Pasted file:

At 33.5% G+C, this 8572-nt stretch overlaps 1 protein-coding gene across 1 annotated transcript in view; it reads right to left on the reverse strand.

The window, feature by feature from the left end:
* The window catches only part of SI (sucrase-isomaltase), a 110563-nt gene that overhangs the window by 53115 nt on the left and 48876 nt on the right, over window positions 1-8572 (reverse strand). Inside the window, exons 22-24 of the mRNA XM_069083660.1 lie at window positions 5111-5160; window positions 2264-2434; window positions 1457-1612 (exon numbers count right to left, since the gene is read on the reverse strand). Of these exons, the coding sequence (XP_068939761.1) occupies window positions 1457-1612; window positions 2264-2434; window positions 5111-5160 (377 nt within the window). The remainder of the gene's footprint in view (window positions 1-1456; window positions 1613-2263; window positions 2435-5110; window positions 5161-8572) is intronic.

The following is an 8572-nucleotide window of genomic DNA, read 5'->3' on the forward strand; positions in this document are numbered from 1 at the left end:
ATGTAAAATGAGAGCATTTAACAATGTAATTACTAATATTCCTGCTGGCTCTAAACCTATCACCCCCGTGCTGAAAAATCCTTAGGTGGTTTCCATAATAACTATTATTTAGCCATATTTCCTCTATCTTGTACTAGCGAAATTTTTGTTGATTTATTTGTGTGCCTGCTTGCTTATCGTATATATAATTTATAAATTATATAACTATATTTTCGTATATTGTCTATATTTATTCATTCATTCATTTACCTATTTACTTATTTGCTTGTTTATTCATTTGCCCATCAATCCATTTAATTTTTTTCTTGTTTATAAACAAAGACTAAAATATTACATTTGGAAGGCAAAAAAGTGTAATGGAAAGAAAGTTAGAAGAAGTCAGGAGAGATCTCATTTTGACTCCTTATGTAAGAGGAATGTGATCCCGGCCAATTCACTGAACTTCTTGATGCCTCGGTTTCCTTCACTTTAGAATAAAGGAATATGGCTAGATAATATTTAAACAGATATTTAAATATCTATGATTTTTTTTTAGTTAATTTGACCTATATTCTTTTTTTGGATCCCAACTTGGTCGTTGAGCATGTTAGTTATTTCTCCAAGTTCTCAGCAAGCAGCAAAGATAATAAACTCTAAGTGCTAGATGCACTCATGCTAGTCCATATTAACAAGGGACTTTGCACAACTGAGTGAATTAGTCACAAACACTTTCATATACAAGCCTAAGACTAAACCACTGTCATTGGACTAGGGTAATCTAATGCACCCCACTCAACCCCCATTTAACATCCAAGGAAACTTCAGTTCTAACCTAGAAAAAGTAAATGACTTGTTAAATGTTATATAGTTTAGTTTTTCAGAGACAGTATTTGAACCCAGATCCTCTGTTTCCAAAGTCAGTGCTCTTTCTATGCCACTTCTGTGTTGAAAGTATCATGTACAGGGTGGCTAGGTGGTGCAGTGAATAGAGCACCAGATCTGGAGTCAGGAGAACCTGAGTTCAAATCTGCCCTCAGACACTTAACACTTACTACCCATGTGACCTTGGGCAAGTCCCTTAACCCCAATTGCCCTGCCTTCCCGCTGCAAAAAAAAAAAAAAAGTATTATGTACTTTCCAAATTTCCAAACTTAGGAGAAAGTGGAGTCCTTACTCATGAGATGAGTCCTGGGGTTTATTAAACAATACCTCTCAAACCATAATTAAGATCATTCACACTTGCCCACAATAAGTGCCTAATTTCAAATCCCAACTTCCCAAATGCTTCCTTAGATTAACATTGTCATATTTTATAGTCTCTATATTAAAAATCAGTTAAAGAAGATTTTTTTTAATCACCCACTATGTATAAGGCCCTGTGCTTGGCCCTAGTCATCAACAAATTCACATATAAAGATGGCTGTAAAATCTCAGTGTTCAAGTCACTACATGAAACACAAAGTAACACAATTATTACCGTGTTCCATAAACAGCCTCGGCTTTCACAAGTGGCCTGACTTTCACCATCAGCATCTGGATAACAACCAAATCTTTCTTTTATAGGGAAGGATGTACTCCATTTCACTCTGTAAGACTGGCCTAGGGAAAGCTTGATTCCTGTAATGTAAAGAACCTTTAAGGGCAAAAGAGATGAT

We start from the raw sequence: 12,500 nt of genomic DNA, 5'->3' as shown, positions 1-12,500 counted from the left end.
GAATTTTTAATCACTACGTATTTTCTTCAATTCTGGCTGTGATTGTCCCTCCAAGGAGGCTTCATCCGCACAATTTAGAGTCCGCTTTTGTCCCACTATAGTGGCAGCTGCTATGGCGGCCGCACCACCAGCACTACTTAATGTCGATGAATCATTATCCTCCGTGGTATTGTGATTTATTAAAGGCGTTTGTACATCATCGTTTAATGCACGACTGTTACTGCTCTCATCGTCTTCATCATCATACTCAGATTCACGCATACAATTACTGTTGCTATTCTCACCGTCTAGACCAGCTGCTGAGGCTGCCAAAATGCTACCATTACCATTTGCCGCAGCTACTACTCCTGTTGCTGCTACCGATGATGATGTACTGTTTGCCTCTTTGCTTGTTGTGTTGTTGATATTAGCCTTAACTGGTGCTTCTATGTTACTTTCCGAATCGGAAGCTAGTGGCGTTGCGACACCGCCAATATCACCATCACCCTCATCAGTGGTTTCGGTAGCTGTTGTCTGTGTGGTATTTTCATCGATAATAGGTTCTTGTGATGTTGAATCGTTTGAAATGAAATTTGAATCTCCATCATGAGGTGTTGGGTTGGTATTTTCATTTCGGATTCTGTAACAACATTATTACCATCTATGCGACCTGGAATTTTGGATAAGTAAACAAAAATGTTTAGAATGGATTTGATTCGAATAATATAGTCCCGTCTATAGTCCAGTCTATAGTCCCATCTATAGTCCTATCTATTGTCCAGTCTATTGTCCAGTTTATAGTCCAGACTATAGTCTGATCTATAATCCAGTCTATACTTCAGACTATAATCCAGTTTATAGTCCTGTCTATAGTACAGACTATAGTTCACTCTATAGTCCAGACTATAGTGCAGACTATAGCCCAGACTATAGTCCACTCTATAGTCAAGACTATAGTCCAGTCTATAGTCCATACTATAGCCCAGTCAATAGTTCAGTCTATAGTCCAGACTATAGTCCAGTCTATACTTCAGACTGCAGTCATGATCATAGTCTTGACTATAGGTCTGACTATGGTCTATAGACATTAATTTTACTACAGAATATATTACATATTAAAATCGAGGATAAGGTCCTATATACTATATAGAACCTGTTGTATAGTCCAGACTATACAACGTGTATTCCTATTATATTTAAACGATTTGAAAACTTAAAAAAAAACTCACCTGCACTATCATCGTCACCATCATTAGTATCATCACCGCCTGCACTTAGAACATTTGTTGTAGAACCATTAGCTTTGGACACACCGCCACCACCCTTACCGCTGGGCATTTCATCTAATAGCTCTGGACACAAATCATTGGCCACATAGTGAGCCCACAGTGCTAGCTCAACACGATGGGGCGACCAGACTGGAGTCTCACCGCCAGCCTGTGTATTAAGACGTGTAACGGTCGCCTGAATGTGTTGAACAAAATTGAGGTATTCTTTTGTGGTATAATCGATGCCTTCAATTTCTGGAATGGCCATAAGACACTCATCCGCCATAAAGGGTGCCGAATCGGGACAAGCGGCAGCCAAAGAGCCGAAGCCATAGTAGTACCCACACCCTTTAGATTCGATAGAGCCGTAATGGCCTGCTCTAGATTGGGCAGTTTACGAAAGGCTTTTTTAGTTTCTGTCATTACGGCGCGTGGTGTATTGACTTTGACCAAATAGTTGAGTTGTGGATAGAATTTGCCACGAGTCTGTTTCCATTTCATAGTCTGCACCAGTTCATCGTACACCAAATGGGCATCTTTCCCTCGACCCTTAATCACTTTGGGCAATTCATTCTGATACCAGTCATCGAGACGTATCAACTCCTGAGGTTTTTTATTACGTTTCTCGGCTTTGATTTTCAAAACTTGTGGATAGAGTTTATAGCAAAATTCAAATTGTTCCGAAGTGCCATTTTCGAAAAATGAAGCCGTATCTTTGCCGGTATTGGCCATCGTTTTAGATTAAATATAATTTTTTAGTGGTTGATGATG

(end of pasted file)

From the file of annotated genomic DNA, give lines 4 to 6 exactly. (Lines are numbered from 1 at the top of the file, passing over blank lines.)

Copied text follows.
The following is an 8572-nucleotide window of genomic DNA, read 5'->3' on the forward strand; positions in this document are numbered from 1 at the left end:
ATGTAAAATGAGAGCATTTAACAATGTAATTACTAATATTCCTGCTGGCTCTAAACCTATCACCCCCGTGCTGAAAAATCCTTAGGTGGTTTCCATAATAACTATTATTTAGCCATATTTCCTCTATCTTGTACTAGCGAAATTTTTGTTGATTTATTTGTGTGCCTGCTTGCTTATCGTATATATAATTTATAAATTATATAACTATATTTTCGTATATTGTCTATATTTATTCATTCATTCATTTACCTATTTACTTATTTGCTTGTTTATTCATTTGCCCATCAATCCATTTAATTTTTTTCTTGTTTATAAACAAAGACTAAAATATTACATTTGGAAGGCAAAAAAGTGTAATGGAAAGAAAGTTAGAAGAAGTCAGGAGAGATCTCATTTTGACTCCTTATGTAAGAGGAATGTGATCCCGGCCAATTCACTGAACTTCTTGATGCCTCGGTTTCCTTCACTTTAGAATAAAGGAATATGGCTAGATAATATTTAAACAGATATTTAAATATCTATGATTTTTTTTTAGTTAATTTGACCTATATTCTTTTTTTGGATCCCAACTTGGTCGTTGAGCATGTTAGTTATTTCTCCAAGTTCTCAGCAAGCAGCAAAGATAATAAACTCTAAGTGCTAGATGCACTCATGCTAGTCCATATTAACAAGGGACTTTGCACAACTGAGTGAATTAGTCACAAACACTTTCATATACAAGCCTAAGACTAAACCACTGTCATTGGACTAGGGTAATCTAATGCACCCCACTCAACCCCCATTTAACATCCAAGGAAACTTCAGTTCTAACCTAGAAAAAGTAAATGACTTGTTAAATGTTATATAGTTTAGTTTTTCAGAGACAGTATTTGAACCCAGATCCTCTGTTTCCAAAGTCAGTGCTCTTTCTATGCCACTTCTGTGTTGAAAGTATCATGTACAGGGTGGCTAGGTGGTGCAGTGAATAGAGCACCAGATCTGGAGTCAGGAGAACCTGAGTTCAAATCTGCCCTCAGACACTTAACACTTACTACCCATGTGACCTTGGGCAAGTCCCTTAACCCCAATTGCCCTGCCTTCCCGCTGCAAAAAAAAAAAAAAAGTATTATGTACTTTCCAAATTTCCAAACTTAGGAGAAAGTGGAGTCCTTACTCATGAGATGAGTCCTGGGGTTTATTAAACAATACCTCTCAAACCATAATTAAGATCATTCACACTTGCCCACAATAAGTGCCTAATTTCAAATCCCAACTTCCCAAATGCTTCCTTAGATTAACATTGTCATATTTTATAGTCTCTATATTAAAAATCAGTTAAAGAAGATTTTTTTTAATCACCCACTATGTATAAGGCCCTGTGCTTGGCCCTAGTCATCAACAAATTCACATATAAAGATGGCTGTAAAATCTCAGTGTTCAAGTCACTACATGAAACACAAAGTAACACAATTATTACCGTGTTCCATAAACAGCCTCGGCTTTCACAAGTGGCCTGACTTTCACCATCAGCATCTGGATAACAACCAAATCTTTCTTTTATAGGGAAGGATGTACTCCATTTCACTCTGTAAGACTGGCCTAGGGAAAGCTTGATTCCTGTAATGTAAAGAACCTTTAAGGGCAAAAGAGATGAT

We start from the raw sequence: 12,500 nt of genomic DNA, 5'->3' as shown, positions 1-12,500 counted from the left end.